When we think about space missions, we tend to look toward the stars to planets like Mars where robotic rovers roam, gathering data and sending it back to Earth. Rarely do we think about missions closer to home. But a view of Earth from 426 miles above is helping us monitor droughts, predict floods, improve weather forecasts and assist with crop productivity. This year, the National Aeronautics and Space Administration (NASA) launched a new satellite called SMAP (Soil Moisture Active-Passive) with the help of a team that included U.S. Department of Agriculture (USDA) hydrologist Susan Moran at the Agricultural Research Service's (ARS) Southwest Watershed Research Laboratory in Tucson, Arizona, and physical scientist Wade Crow and hydrologist Thomas Jackson at ARS's Hydrology and Remote Sensing Laboratory in Beltsville, Maryland. ARS scientists played a key role in designing and implementing SMAP—an orbiting observatory that measures the amount of water in the top layer of the soil everywhere on Earth. SMAP gathers soil moisture data that can help track diseases and famine, predict weather and climate patterns, assist emergency workers' response to natural disasters and let farmers know what crops to plant. “We've seen impressive advances in our ability to produce crops on a given area of soil, but have also retained susceptibility to climate events, particularly droughts that occur when there is inadequate soil water for crops,” Crow says. “The idea is to better predict and monitor droughts so they don't turn into food crises, and soil moisture is the most direct and earliest indication of drought.” SMAP provides the best global view of soil moisture to date, Crow says. Therefore, it has the potential to help monitor global food production. It's the best soil moisture sensor ever deployed due to its resolution, accuracy, global coverage and repeat time. Before the satellite was launched, volunteer users around the world could put SMAP's simulated data to use, Moran says. “We wanted to make sure our products would be as good as possible and easy to access. In return, these users provided feedback on how SMAP could help them.” Early users included those in agriculture, weather, human health, emergency response and military readiness. Data were used to monitor droughts, predict floods and even to predict the water supply in New York City, Moran says. “Some used the data to predict large regional dust storms that affect the health of millions of people in Saharan Africa and throughout the Middle East,” she adds. “In Germany, the data were used to map sea ice in hopes of improving maritime navigation, and at Texas A&M University, researchers looked at the impact of hurricanes on power outages.” SMAP will release the first data products to the public in August. To learn more, go to http://smap.jpl.nasa.gov/. - See more at: http://blogs.usda.gov/2015/04/07/usda-nasas-global-view-of-earths-soil-holds-many-benefits/#sthash.okw1NTAN.dpuf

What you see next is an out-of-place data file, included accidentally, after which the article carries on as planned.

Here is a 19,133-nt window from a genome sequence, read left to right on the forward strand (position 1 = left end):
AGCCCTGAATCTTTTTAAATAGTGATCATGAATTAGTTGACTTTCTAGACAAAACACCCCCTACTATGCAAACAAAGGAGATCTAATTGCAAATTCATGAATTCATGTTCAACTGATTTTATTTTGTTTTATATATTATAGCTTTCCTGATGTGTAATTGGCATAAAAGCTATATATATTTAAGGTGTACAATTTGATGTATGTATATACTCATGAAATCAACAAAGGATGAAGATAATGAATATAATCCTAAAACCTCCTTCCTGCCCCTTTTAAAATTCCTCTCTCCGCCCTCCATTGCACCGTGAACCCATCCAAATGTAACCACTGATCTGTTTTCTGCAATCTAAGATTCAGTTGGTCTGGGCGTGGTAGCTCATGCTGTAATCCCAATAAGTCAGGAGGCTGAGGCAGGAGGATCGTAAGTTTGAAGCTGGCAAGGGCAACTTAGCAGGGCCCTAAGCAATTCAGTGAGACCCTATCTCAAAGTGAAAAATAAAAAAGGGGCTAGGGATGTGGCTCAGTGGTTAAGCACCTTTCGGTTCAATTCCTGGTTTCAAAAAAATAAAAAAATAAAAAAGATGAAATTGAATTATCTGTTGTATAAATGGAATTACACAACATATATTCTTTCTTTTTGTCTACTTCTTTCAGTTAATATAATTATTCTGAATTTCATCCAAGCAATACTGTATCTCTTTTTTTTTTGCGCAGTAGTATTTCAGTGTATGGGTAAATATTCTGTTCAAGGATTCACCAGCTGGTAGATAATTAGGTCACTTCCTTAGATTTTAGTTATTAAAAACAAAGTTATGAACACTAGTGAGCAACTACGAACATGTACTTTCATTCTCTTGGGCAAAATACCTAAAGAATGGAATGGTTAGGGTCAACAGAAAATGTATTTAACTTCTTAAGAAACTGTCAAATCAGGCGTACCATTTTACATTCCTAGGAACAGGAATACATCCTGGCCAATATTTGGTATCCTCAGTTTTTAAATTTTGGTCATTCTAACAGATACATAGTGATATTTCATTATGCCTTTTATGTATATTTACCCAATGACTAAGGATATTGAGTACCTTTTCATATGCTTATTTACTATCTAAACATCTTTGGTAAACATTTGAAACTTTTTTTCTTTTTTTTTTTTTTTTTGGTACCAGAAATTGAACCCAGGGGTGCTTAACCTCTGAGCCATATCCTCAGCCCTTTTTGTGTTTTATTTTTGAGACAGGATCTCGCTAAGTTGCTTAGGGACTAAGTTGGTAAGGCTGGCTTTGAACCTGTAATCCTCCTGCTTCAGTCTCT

- Author: Jim Wolpert - UC Davis
Soil Moisture Sensors
Jim Wolpert, University of California, Davis
Soil Moisture Content
The quantity of water in soil is called the soil moisture content. After rainfall or irrigation, some water drains from the soil by the force of gravity. The remaining water is held in the soil by a complex force known as surface tension and varies depending on the amount of sand, silt, and clay. Sands, with larger particles and smaller total surface area, will hold less water than clays, which have much smaller particles and larger total surface area. The drier the soil, the greater the surface tension, and the more energy it will take for a plant to extract water.
Vineyard managers often measure soil water content as a guide to determine their irrigation timings and amounts. There are several methods for monitoring soil water content. Correlating these methods with actual inches of moisture per foot of soil is very complicated (see Recommended Links) but at the very least can help a grower to identify patterns of water use, depth of irrigation, and soil water content trends over time.